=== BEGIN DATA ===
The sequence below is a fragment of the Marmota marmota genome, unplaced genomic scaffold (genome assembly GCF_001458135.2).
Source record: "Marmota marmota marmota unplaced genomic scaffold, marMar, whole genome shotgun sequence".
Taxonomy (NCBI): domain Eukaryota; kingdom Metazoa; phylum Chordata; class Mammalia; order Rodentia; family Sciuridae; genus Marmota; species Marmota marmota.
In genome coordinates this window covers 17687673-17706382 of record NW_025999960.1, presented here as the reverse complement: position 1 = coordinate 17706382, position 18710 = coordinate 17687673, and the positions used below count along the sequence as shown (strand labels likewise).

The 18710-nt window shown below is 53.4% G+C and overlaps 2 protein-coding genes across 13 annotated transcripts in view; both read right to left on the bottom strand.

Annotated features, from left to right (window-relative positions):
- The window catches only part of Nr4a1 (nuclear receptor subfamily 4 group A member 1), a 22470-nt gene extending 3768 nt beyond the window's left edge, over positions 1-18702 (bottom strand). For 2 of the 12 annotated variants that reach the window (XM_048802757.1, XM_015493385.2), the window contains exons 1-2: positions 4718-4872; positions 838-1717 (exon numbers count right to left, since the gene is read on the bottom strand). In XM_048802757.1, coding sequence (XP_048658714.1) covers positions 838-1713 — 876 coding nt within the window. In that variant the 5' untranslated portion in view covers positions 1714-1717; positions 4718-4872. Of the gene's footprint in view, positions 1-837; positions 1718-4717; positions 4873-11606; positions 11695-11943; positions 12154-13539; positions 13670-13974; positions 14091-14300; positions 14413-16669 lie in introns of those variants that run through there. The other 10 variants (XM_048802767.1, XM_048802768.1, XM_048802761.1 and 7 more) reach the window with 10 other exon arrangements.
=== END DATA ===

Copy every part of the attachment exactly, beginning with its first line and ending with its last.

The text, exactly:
The sequence below is a fragment of the Marmota marmota genome, unplaced genomic scaffold (genome assembly GCF_001458135.2).
Source record: "Marmota marmota marmota unplaced genomic scaffold, marMar, whole genome shotgun sequence".
Taxonomy (NCBI): domain Eukaryota; kingdom Metazoa; phylum Chordata; class Mammalia; order Rodentia; family Sciuridae; genus Marmota; species Marmota marmota.
In genome coordinates this window covers 17687673-17706382 of record NW_025999960.1, presented here as the reverse complement: position 1 = coordinate 17706382, position 18710 = coordinate 17687673, and the positions used below count along the sequence as shown (strand labels likewise).

The 18710-nt window shown below is 53.4% G+C and overlaps 2 protein-coding genes across 13 annotated transcripts in view; both read right to left on the bottom strand.

Annotated features, from left to right (window-relative positions):
- The window catches only part of Nr4a1 (nuclear receptor subfamily 4 group A member 1), a 22470-nt gene extending 3768 nt beyond the window's left edge, over positions 1-18702 (bottom strand). For 2 of the 12 annotated variants that reach the window (XM_048802757.1, XM_015493385.2), the window contains exons 1-2: positions 4718-4872; positions 838-1717 (exon numbers count right to left, since the gene is read on the bottom strand). In XM_048802757.1, coding sequence (XP_048658714.1) covers positions 838-1713 — 876 coding nt within the window. In that variant the 5' untranslated portion in view covers positions 1714-1717; positions 4718-4872. Of the gene's footprint in view, positions 1-837; positions 1718-4717; positions 4873-11606; positions 11695-11943; positions 12154-13539; positions 13670-13974; positions 14091-14300; positions 14413-16669 lie in introns of those variants that run through there. The other 10 variants (XM_048802767.1, XM_048802768.1, XM_048802761.1 and 7 more) reach the window with 10 other exon arrangements.